Hundreds of animals became homeless when their owners had to flee the Cumbre Viejo volcano on the Spanish island of La Palma.
The animal welfare organization Benawara Plant and Animal Protection Society made a school into an animal shelter and looked for foster homes for the dogs, cats and chickens that were abandoned.
“We have rescued around 140 dogs, maybe more, 60 to 70 cats, goats, sheep, parrots, birds,” Esau Fumero, dog trainer and sub-director with the organization, told Reuters.
The Cumbre Vieja volcano began erupting on September 19 and has destroyed more than 800 buildings and forced the evacuation of about 6,000 people from their homes on the island.
La Palma, with a population of about 83,000, is one of the Canary Islands in the Atlantic.
Some animals at the shelter come from families who evacuated but could not take their pets to their temporary accommodation, while others are dropped off by police and rescuers.
“There are people that have lost everything and have managed to take their animals but have no where to keep them because most are at hotels or at the barracks or in public spaces where they aren’t allowed to keep animals,” Fumero said.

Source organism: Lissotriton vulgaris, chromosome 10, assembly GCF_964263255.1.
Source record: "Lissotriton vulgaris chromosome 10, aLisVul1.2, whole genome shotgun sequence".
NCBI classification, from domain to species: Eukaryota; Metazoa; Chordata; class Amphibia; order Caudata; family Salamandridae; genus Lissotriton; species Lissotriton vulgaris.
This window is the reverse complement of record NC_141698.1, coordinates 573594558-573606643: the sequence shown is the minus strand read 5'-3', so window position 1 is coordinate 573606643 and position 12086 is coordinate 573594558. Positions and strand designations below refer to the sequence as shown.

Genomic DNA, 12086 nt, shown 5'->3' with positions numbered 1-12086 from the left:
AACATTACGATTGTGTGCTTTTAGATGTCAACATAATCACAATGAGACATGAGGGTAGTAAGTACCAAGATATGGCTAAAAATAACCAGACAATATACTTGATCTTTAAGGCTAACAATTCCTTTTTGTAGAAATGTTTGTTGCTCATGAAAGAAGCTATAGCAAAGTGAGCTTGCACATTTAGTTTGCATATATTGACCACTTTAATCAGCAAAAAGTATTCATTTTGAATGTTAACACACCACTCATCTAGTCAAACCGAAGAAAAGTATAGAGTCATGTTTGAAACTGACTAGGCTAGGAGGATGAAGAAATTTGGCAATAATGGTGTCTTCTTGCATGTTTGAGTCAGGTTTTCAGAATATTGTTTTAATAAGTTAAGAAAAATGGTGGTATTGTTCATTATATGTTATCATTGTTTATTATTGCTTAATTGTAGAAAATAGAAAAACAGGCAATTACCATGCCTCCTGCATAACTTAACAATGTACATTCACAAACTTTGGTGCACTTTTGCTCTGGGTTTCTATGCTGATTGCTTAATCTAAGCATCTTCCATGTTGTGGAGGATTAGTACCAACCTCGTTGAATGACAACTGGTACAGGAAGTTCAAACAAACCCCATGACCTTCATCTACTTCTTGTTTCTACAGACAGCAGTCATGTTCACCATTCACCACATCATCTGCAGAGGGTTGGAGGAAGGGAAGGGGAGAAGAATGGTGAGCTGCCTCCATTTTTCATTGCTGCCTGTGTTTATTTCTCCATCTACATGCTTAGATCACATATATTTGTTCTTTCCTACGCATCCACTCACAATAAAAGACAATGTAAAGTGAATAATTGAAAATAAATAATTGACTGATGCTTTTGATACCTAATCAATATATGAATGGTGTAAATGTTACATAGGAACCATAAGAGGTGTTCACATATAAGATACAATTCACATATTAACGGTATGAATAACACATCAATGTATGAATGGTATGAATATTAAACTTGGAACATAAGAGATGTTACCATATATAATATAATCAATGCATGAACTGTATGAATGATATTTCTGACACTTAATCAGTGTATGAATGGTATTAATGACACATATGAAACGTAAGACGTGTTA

“So we keep them here [at the shelter] and then find them temporary homes,” he added.
With the eruption showing no sign of stopping, caring for the pets is a long-term issue, Fumero explained.
Maria Hernandez lost her home to the lava. After finding a home for her three dogs, she was forced to take the youngest, a seven-year-old Staffordshire Bull Terrier, to the animal shelter when she began fighting with the other two.
“We visit her after work every day and in the morning before work. We visit every moment we can to be with her. It’s sad because we don’t know how long this will last, and she’s part of the family,” the 55-year-old Maria said.
Fighting back tears, she said how the situation left her feeling overwhelmed and frustrated: “I don’t wish this on anyone. Seriously, what is happening here is so big for all of us, for us, for many people.”
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